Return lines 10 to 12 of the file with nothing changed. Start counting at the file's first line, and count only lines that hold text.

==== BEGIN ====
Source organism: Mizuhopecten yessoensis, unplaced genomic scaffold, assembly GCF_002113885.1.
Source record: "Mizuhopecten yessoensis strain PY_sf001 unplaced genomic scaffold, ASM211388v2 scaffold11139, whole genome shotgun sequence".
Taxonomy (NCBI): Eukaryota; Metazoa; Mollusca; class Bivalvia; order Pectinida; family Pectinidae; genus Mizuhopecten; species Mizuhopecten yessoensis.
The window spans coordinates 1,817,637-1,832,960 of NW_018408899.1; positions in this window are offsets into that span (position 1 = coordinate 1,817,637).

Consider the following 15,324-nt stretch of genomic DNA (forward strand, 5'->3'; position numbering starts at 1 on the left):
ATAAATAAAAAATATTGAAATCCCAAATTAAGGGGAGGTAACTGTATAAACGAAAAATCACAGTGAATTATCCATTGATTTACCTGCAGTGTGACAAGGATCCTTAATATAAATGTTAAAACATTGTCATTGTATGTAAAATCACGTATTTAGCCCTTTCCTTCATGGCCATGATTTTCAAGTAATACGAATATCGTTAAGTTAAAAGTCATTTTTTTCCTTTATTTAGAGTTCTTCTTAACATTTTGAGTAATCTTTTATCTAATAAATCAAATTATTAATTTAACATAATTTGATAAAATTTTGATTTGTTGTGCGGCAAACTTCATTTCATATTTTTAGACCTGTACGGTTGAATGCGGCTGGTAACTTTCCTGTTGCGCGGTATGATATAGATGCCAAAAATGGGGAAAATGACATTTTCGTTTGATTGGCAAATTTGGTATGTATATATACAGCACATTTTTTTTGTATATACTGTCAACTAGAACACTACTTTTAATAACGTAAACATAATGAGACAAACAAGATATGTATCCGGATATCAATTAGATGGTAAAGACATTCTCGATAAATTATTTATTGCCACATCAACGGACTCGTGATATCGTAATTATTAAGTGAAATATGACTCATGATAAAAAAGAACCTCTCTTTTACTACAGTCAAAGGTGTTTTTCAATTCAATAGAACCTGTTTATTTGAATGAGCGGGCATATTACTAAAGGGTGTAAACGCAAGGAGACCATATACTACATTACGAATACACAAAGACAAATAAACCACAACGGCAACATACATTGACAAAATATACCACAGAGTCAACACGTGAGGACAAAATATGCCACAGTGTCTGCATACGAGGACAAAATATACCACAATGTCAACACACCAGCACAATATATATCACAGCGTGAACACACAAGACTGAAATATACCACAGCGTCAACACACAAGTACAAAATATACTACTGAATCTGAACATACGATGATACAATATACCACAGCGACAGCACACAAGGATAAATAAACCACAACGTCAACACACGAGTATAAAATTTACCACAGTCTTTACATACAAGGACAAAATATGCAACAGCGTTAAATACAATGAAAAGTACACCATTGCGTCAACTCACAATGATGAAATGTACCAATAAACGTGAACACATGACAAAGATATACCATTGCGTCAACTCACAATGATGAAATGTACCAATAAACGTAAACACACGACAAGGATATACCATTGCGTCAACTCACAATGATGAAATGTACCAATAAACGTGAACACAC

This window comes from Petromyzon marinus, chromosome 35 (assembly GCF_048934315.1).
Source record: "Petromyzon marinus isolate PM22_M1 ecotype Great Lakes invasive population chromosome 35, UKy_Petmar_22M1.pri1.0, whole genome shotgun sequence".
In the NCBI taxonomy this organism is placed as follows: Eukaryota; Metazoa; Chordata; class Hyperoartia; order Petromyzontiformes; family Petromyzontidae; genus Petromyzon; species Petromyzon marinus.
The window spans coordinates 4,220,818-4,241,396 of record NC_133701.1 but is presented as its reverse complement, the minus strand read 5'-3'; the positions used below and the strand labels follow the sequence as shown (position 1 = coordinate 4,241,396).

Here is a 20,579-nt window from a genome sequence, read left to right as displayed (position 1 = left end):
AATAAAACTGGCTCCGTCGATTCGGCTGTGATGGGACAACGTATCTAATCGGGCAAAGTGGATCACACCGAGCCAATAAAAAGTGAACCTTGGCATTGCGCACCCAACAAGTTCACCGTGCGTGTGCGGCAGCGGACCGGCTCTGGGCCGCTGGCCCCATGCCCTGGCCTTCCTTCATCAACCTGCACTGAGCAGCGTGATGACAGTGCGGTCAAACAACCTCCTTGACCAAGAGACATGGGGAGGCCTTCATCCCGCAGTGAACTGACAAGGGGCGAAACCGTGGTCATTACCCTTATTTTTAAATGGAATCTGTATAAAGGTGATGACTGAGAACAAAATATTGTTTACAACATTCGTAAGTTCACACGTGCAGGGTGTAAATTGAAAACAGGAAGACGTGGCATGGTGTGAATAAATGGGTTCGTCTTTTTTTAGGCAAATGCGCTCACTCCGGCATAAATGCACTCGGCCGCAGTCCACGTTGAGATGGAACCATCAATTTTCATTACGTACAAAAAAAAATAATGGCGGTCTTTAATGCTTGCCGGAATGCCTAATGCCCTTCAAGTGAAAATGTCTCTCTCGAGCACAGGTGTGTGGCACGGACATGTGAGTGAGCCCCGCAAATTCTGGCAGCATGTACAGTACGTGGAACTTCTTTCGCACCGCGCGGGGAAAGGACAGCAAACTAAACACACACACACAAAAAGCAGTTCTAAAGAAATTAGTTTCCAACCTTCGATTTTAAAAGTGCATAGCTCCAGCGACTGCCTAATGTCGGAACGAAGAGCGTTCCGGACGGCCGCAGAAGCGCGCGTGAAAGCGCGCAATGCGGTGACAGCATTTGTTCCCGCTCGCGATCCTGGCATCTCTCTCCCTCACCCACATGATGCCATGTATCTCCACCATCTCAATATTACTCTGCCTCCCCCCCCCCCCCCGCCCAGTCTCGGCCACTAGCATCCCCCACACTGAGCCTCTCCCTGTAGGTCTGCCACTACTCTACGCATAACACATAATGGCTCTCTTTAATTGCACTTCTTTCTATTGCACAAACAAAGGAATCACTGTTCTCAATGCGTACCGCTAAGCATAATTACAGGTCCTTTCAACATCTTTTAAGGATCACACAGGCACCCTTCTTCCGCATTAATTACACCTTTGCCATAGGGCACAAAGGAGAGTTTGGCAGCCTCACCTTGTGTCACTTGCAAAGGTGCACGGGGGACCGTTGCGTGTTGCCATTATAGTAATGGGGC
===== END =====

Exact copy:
The window spans coordinates 4,220,818-4,241,396 of record NC_133701.1 but is presented as its reverse complement, the minus strand read 5'-3'; the positions used below and the strand labels follow the sequence as shown (position 1 = coordinate 4,241,396).

Here is a 20,579-nt window from a genome sequence, read left to right as displayed (position 1 = left end):
AATAAAACTGGCTCCGTCGATTCGGCTGTGATGGGACAACGTATCTAATCGGGCAAAGTGGATCACACCGAGCCAATAAAAAGTGAACCTTGGCATTGCGCACCCAACAAGTTCACCGTGCGTGTGCGGCAGCGGACCGGCTCTGGGCCGCTGGCCCCATGCCCTGGCCTTCCTTCATCAACCTGCACTGAGCAGCGTGATGACAGTGCGGTCAAACAACCTCCTTGACCAAGAGACATGGGGAGGCCTTCATCCCGCAGTGAACTGACAAGGGGCGAAACCGTGGTCATTACCCTTATTTTTAAATGGAATCTGTATAAAGGTGATGACTGAGAACAAAATATTGTTTACAACATTCGTAAGTTCACACGTGCAGGGTGTAAATTGAAAACAGGAAGACGTGGCATGGTGTGAATAAATGGGTTCGTCTTTTTTTAGGCAAATGCGCTCACTCCGGCATAAATGCACTCGGCCGCAGTCCACGTTGAGATGGAACCATCAATTTTCATTACGTACAAAAAAAAATAATGGCGGTCTTTAATGCTTGCCGGAATGCCTAATGCCCTTCAAGTGAAAATGTCTCTCTCGAGCACAGGTGTGTGGCACGGACATGTGAGTGAGCCCCGCAAATTCTGGCAGCATGTACAGTACGTGGAACTTCTTTCGCACCGCGCGGGGAAAGGACAGCAAACTAAACACACACACACAAAAAGCAGTTCTAAAGAAATTAGTTTCCAACCTTCGATTTTAAAAGTGCATAGCTCCAGCGACTGCCTAATGTCGGAACGAAGAGCGTTCCGGACGGCCGCAGAAGCGCGCGTGAAAGCGCGCAATGCGGTGACAGCATTTGTTCCCGCTCGCGATCCTGGCATCTCTCTCCCTCACCCACATGATGCCATGTATCTCCACCATCTCAATATTACTCTGCCTCCCCCCCCCCCCCCGCCCAGTCTCGGCCACTAGCATCCCCCACACTGAGCCTCTCCCTGTAGGTCTGCCACTACTCTACGCATAACACATAATGGCTCTCTTTAATTGCACTTCTTTCTATTGCACAAACAAAGGAATCACTGTTCTCAATGCGTACCGCTAAGCATAATTACAGGTCCTTTCAACATCTTTTAAGGATCACACAGGCACCCTTCTTCCGCATTAATTACACCTTTGCCATAGGGCACAAAGGAGAGTTTGGCAGCCTCACCTTGTGTCACTTGCAAAGGTGCACGGGGGACCGTTGCGTGTTGCCATTATAGTAATGGGGC